The Murder of Sherri Herrera
30-year-old Sherri Herrera was found dead along a California freeway onramp on March 30th, 1993. Her body was 350 miles away from where she lived in Tulare County, making the location of her remains a mystery even today. As there were no suspects at the time, the case quickly went cold—and stayed that way for nearly 30 years.
On June 10th, 2022, 67-year-old truck driver Douglas Thomas was arrested for Herrera's murder. At long last DNA evidence had linked him to the 1993 murder. This connection was made after Thomas was linked by DNA to another case—Shenda Denise Hayes, who was murdered in 1992 at a Texas rest stop. The murders were connected back in 2007 after the DNA profile collected from the Hayes crime scene was uploaded into CODIS. From there, investigators built a tree of suspects and narrowed it down between age and ability, before approaching Thomas with a request for a sample.
In addition to murder, Thomas was charged with a "special circumstance allegation that the killing occurred during the commission of a rape." Once Thomas goes to trial for Hayes's murder, he will be extradited to California to stand trial for the murder of Sherri Herrera.
The Identity of the I-65 Killer
In the period between 1987 and 1990, four different women had been attacked along I-65 in the stretch between Indiana and Kentucky. One woman, a 21-year-old hotel clerk, was lucky enough to survive the robbery, sexual assault, and stabbing. Three others before her—41-year-old Vicki Heath, 24-year-old Margaret "Peggy" Gill, and 34-year-old Jeanne Gilbert—did not. They were the unfortunate victims of a serial murderer known as the I-65 Killer.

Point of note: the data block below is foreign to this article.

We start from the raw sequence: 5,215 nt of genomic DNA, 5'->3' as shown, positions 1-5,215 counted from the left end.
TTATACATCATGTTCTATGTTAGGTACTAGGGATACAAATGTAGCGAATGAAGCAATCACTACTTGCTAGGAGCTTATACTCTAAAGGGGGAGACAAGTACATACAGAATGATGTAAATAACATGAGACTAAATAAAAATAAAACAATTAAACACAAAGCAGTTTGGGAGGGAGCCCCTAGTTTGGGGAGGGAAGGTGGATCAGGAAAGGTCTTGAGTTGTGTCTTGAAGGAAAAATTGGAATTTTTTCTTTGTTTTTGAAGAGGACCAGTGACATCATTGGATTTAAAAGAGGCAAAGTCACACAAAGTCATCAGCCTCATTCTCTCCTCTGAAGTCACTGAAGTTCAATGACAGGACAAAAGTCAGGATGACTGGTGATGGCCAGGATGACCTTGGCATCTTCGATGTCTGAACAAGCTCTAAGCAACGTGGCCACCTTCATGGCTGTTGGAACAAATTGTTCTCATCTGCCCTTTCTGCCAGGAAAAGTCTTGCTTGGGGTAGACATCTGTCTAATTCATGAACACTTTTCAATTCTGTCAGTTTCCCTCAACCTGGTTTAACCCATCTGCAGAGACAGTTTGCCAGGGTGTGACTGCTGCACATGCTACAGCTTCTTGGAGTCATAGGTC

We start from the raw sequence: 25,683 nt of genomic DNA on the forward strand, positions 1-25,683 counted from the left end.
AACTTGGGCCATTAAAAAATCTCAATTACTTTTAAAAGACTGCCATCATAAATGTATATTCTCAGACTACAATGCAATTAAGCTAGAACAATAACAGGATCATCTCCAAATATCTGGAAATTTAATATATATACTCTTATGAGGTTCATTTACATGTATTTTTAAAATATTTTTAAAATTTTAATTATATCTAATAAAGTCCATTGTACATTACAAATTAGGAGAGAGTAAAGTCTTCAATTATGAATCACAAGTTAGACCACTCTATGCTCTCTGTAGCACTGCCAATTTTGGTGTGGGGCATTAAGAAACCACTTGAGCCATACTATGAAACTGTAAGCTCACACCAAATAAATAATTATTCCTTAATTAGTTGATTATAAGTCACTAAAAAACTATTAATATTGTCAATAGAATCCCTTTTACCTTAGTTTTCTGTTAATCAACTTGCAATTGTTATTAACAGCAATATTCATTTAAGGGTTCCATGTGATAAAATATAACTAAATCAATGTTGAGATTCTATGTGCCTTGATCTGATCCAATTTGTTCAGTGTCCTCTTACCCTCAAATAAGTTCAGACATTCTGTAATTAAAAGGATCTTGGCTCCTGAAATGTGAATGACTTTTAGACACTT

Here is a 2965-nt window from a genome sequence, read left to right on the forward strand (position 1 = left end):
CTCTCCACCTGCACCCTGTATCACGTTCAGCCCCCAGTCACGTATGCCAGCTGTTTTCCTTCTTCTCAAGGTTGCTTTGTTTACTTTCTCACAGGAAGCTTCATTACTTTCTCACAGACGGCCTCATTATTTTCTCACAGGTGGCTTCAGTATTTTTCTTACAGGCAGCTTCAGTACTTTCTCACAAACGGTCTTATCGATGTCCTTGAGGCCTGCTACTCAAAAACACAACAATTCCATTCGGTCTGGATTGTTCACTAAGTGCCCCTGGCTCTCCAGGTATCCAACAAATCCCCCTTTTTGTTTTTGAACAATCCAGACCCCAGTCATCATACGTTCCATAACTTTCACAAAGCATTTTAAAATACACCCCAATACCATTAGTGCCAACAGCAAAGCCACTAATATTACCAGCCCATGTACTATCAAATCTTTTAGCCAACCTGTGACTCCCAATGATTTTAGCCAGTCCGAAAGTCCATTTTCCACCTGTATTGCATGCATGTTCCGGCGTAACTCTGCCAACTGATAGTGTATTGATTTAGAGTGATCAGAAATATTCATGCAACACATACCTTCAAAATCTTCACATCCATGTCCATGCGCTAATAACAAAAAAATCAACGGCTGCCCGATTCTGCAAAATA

Heath, Gill, and Gilbert had been shot after their sexual assaults. When the I-65 Killer changed up his MO, his victim lived to give the police a composite sketch, and DNA evidence was able to link this crime to the others. Unfortunately, that wasn't enough to track this killer down.
However, after 35 years of searching, the police finally found answers. In April of 2022, the I-65 killings were linked to Harry Edward Greenwell. Greenwell had passed away in 2013, after amassing an impressive criminal record from 1963 to 1998. His identity was confirmed through the use of investigative genealogy, and linked to another murder in 1991. Other unsolved murders are currently being investigated for any connection to Greenwell.
Featured image: Volodymyr Hryshchenko/Unsplash